Frequently Asked Questions about Doulas

1. What is a doula

 

“Doula” is a Greek word which means “a female slave in the service of women”. A doula or Childbirth Companion is a trained professional who provides continuous physical, emotional & educational support to a mother before, during and after birth to help her achieve the most satisfying and healthy birth experience possible. Doulas have deep knowledge and understanding of physiological birth and we believe in a woman’s natural ability to birth a baby.

They follow the Social Model of care also known as the midwifery model, focuses on the whole person, their environment and their intuition and that technology can help when needed, as opposed to the biomedical model of care which has been standardised often by men, it focuses on controlling, does not focus on a woman as a whole and does not take the environment into consideration.

2. What are the benefits of including a doula in your birth team?

 

Multiple randomised control studies have shown that having a doula present at a birth benefits everyone. 

The studies have consistently shown that doula care during labour and birth is associated with more positive birth experiences, shorter labours, less use of and requests for epidurals and other pain medications, decreased need for medical intervention like forceps, episiotomies, a lower rate of and as much as a 50% reduction in the C-section rate.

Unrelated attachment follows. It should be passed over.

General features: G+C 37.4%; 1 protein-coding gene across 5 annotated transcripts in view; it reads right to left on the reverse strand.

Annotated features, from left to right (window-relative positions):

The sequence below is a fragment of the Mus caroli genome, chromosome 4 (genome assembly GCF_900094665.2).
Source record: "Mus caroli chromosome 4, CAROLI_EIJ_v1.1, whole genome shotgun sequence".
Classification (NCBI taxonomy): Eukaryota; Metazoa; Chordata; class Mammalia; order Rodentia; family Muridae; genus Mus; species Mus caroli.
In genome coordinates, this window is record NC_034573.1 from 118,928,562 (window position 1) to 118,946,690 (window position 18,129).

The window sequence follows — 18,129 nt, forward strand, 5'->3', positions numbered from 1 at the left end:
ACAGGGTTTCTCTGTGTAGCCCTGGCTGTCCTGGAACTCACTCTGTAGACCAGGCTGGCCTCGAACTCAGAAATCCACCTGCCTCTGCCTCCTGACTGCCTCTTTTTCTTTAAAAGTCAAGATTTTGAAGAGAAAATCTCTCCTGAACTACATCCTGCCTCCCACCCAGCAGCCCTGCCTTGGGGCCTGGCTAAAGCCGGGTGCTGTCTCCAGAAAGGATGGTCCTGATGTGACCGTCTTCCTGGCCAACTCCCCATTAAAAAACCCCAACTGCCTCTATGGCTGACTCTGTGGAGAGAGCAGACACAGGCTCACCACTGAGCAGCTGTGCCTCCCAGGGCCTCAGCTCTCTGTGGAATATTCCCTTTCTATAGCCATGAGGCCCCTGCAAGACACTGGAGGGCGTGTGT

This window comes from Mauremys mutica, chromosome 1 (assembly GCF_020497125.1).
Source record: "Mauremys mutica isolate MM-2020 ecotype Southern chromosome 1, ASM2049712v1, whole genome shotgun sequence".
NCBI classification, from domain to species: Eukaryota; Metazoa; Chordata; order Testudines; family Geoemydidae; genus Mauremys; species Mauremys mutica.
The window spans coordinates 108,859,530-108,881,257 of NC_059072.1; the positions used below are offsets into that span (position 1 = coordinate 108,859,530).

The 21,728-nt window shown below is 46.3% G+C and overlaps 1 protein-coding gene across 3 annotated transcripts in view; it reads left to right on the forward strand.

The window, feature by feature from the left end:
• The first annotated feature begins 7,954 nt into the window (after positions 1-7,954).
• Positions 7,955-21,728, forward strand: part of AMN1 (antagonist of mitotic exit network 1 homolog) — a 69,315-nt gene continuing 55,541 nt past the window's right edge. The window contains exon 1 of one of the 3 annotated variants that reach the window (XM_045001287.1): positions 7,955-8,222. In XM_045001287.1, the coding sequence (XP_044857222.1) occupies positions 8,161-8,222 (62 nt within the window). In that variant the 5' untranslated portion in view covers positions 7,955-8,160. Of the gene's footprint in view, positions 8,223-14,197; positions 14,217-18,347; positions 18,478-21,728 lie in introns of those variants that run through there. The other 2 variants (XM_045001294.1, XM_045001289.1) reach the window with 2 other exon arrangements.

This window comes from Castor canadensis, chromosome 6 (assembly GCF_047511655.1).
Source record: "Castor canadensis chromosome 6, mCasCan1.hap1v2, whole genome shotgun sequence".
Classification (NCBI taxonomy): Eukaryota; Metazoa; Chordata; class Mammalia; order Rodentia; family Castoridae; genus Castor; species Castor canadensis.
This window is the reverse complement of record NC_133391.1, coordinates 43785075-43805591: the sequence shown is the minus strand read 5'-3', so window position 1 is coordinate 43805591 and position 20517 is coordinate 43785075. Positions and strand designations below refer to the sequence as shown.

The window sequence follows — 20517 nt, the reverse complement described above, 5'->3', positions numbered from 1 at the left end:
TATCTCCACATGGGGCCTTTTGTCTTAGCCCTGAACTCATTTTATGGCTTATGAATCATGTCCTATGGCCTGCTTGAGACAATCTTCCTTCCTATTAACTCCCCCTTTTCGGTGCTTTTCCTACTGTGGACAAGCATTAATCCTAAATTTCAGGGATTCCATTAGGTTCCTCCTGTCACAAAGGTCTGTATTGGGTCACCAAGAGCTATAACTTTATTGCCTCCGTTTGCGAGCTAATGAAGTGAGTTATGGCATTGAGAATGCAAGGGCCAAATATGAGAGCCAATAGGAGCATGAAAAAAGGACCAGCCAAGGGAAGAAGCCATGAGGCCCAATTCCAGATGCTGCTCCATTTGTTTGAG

Research has also shown better clinical outcomes for both the mother and the baby including fewer admissions to neonatal special care units, less maternal fever, and better breastfeeding rates.

The studies have also shown is that women who were supported by a doula during birth, in the postpartum period showed lower incidences of postpartum depression, less anxiety, increased confidence and better family bonding.

A doula also provides care for the mother’s partner and other family members, assists busy hospital staff, saves money, and greatly increases a mother’s overall satisfaction with her birthing experience.

One of the many benefits of hiring a doula is that she is the only practitioner in your birth team who does not change shift. She offers her continuous support during your pregnancy, labour birth and postpartum, allowing you to establish a close relationship with her so that she can assist you specifically according to your likes, dislikes and preferences. No matter how long your labour is or whether you need to be transferred to a different hospital your doula stays by your side.

A Doula is essentially there to “Mother the Mother” and she becomes your personal wellness advocate, your best friend and confidante.